Miriam dug her nails into Keila’s hand in an effort to peel off the girl’s grip, but the skin split under the pressure, opening a long, bloodless tear from the back of her hand to just beneath her elbow. With a cry of revulsion, Miriam wrenched free and fled the room.

She hadn’t yet reached the outer door when she heard her name called from the lavatory, but not in Keila’s voice.

“Miriam!” it called—deeper than Keila’s, guttural and malformed. There came a soft ripping, and Keila’s voice reemerged, picking up a relentless string of rapid prayers strung tight with heightening panic. And even as Keila’s litany spilled out, that other voice slid over and through them, speaking the same words, becoming inside them. A soft rip and a sharp gasp, and Keila’s crying voice subsided to nothing, and only the man spoke. The prayers were ended.

He said, “Stay, Miriam.”

And Miriam stayed.

She listened to the gentle, sticky sounds of wet clothes being removed and of feet in mud. When the curtain was drawn aside, a naked human male stood at the threshold of the lavatory. Dark streaks of drying mud covered his pale skin, as though he had emerged from the swamp and tried to clean himself with only his hands. Other than his eyes, which were the greenest she had ever seen, Miriam barely noted his face, plain but strangely familiar. He started towards her, but Miriam halted him with an outstretched palm. “Where is Keila?”

“Keila is here,” the human said.

Miriam called toward the lavatory for her maid.

“Not there,” the man said. “Here.”

“Keila!” Miriam called again.

Caught up in a surge of fury, she rushed to her wardrobe, flung open a drawer, and withdrew the small paring knife she had kept in reserve for the day of her child’s birth. Advancing three steps, she held the knife pointed at his chest.

“Do not move,” she commanded him.

Keeping the knife fixed on him, Miriam moved to the lavatory curtain and drew it aside with her free hand. White tiles smeared with black, heaviest where Keila had knelt at the tub. Streaks of it stained the rim where the girl had clutched it in her suffering. Within, masses of thick black mud. And mixed into the slop, the twisted shape of a pale sheet. Miriam turned from the lavatory to face the human, who watched her, but—obediently—had not moved.

“What did you do?” Miriam demanded. “Where is she?”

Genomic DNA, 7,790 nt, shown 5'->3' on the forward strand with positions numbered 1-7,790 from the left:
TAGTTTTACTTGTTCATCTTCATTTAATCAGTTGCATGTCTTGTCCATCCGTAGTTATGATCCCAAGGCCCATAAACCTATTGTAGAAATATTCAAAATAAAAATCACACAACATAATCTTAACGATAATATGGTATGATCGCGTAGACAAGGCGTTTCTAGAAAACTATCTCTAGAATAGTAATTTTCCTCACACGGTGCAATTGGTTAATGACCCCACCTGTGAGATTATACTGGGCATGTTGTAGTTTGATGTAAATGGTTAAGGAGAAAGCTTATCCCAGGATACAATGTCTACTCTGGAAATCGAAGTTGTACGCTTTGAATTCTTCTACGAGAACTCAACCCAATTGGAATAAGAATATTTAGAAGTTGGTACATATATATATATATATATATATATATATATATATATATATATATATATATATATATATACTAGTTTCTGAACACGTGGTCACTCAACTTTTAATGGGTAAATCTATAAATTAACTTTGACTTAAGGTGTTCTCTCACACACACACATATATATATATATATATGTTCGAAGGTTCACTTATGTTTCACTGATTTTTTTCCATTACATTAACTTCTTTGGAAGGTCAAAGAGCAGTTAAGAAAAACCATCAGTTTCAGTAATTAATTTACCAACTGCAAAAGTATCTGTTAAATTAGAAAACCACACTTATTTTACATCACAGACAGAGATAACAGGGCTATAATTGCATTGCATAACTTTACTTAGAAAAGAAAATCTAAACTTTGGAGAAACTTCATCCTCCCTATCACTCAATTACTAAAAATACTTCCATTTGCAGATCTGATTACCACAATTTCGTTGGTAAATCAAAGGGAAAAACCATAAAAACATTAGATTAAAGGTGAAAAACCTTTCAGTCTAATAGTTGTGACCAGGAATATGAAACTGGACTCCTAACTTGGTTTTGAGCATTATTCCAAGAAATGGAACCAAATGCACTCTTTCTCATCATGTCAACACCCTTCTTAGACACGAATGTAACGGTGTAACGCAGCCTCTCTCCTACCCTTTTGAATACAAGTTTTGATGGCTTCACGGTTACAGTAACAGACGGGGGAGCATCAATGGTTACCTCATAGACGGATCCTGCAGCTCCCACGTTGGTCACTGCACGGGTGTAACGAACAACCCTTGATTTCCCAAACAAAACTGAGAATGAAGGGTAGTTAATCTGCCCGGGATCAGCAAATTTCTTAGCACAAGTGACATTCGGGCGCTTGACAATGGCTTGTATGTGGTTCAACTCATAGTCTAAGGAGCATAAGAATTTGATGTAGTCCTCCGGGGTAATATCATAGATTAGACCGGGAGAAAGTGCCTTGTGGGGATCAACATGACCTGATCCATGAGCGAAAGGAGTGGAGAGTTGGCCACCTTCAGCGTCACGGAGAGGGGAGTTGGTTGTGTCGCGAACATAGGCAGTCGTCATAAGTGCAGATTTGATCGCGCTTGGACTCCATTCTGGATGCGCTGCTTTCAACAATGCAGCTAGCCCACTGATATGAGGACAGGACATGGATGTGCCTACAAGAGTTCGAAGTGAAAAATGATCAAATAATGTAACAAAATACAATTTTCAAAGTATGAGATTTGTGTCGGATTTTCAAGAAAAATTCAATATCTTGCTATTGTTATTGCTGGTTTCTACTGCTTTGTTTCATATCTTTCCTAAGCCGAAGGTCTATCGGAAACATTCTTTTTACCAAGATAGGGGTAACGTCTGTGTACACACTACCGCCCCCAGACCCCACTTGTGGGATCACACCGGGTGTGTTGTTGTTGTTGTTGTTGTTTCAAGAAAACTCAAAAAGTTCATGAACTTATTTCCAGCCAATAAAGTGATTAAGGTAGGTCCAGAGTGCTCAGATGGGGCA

“Don’t you recognize me, Miriam?”

Miriam took a step closer, knife raised in a steady threat. “No,” she lied, though she could see it in the shape of his mouth and the line of his nose. She could see it in his eyes.

The human gave a kind smile. “Why do you wear a mask, Miriam?”

Lowering the knife, Miriam touched her mask with a trembling hand.

“It is well made, but doesn’t suit you,” he said. He lifted a hand slowly, as though to prevent startling a timid animal. When Miriam didn’t flinch away, he touched the cheek of her mask with only the tips of his fingers. “The face you hide is more honest than this, and more beautiful.”

Miriam ran her fingers over the stitching of the mask, remembering Keila’s words to her.

Be what you are.

“Be what you are,” the human agreed.

“And if what I am is a liar and a thief?”

“We are all of us liars and thieves.”

Miriam narrowed her eyes. “Why are you here? What do you want?”

“Your child is dead,” the human said. He moved to place a hand on her swollen belly, but Miriam brought the paring knife up again, this time not so far as his chest. She pressed the point to his gut to keep him at bay.

“Human gods have no power here. You have no authority over me.”

The human cocked his head. “Human god? You believe you are the only one who fashions masks?” He grinned for her, and his cruel smile revealed a mouthful of thorns.

Miriam shied from him, but he took her wrist and twisted until she dropped the knife.

“What do I seem to you? Human?”



Miriam shook her head.

“Would you witness what I am beneath this mask? And beneath the next?”

“No,” Miriam said, closing her eyes. “Please, no.”

“I come for my son, whom you gave to me,” the Bahamut said.

Miriam did not realize she was withdrawing from the god until her back met the closed door. By then, he loomed in front of her, one hand on her wrist, the other pressed to her belly, and the infant corpse floating within.

My son.

“No,” Miriam said.

The Bahamut leaned close. “Why deny me now? Is it too great a burden, surrendering to me what you have already given in sacrifice?”

“Yes,” Miriam whispered, but she hid her face from him as she said it. He released her wrist to brush her cheek, to cup her chin and raise her face to look into his cold green eyes. The hand that pressed her womb went deep, and deeper still.

Miriam gasped, and the thing inside her fluttered, then kicked.

She would have collapsed had the god not tightened his grip on her face to hold her tight against the wall. He lowered his cheek to hers, his mouthful of thorns brushing her ear. Though she could not look down, she felt his hand deep inside her.

“I take only what is mine,” he said. “And I am not cruel. I will not leave you with nothing.”

Miriam lay on her bed, arms hugging her belly. The weight of the child was gone, but something remained. She was not empty. For a time she wept, but she could not have said if for sadness or relief. She slept without meaning to, and rose when she awoke, drowsy and slow, to take up a candle.